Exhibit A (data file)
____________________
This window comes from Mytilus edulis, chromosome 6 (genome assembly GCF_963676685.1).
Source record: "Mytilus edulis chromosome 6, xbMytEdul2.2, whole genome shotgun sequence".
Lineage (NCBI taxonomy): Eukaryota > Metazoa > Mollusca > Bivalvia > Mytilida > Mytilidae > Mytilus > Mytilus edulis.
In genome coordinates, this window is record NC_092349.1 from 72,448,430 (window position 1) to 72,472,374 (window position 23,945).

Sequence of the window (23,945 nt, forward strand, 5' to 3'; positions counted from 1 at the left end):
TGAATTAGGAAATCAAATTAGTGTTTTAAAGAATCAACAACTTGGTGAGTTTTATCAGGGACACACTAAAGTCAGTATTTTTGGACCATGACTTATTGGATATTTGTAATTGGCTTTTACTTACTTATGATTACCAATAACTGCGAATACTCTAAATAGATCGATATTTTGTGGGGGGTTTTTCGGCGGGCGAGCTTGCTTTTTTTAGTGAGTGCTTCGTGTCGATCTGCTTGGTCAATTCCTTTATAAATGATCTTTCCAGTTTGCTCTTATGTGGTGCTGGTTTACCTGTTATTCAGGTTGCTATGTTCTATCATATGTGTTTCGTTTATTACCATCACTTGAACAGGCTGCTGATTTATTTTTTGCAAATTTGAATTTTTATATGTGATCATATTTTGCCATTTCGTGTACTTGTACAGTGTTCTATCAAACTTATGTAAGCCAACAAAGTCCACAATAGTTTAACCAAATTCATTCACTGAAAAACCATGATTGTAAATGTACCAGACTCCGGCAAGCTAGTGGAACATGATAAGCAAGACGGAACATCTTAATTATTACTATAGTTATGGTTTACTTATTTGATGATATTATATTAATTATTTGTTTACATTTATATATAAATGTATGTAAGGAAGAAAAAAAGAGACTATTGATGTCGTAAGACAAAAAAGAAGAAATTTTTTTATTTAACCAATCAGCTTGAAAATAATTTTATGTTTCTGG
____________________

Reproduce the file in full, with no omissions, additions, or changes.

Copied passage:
This window comes from Mytilus edulis, chromosome 6 (genome assembly GCF_963676685.1).
Source record: "Mytilus edulis chromosome 6, xbMytEdul2.2, whole genome shotgun sequence".
Lineage (NCBI taxonomy): Eukaryota > Metazoa > Mollusca > Bivalvia > Mytilida > Mytilidae > Mytilus > Mytilus edulis.
In genome coordinates, this window is record NC_092349.1 from 72,448,430 (window position 1) to 72,472,374 (window position 23,945).

Sequence of the window (23,945 nt, forward strand, 5' to 3'; positions counted from 1 at the left end):
TGAATTAGGAAATCAAATTAGTGTTTTAAAGAATCAACAACTTGGTGAGTTTTATCAGGGACACACTAAAGTCAGTATTTTTGGACCATGACTTATTGGATATTTGTAATTGGCTTTTACTTACTTATGATTACCAATAACTGCGAATACTCTAAATAGATCGATATTTTGTGGGGGGTTTTTCGGCGGGCGAGCTTGCTTTTTTTAGTGAGTGCTTCGTGTCGATCTGCTTGGTCAATTCCTTTATAAATGATCTTTCCAGTTTGCTCTTATGTGGTGCTGGTTTACCTGTTATTCAGGTTGCTATGTTCTATCATATGTGTTTCGTTTATTACCATCACTTGAACAGGCTGCTGATTTATTTTTTGCAAATTTGAATTTTTATATGTGATCATATTTTGCCATTTCGTGTACTTGTACAGTGTTCTATCAAACTTATGTAAGCCAACAAAGTCCACAATAGTTTAACCAAATTCATTCACTGAAAAACCATGATTGTAAATGTACCAGACTCCGGCAAGCTAGTGGAACATGATAAGCAAGACGGAACATCTTAATTATTACTATAGTTATGGTTTACTTATTTGATGATATTATATTAATTATTTGTTTACATTTATATATAAATGTATGTAAGGAAGAAAAAAAGAGACTATTGATGTCGTAAGACAAAAAAGAAGAAATTTTTTTATTTAACCAATCAGCTTGAAAATAATTTTATGTTTCTGG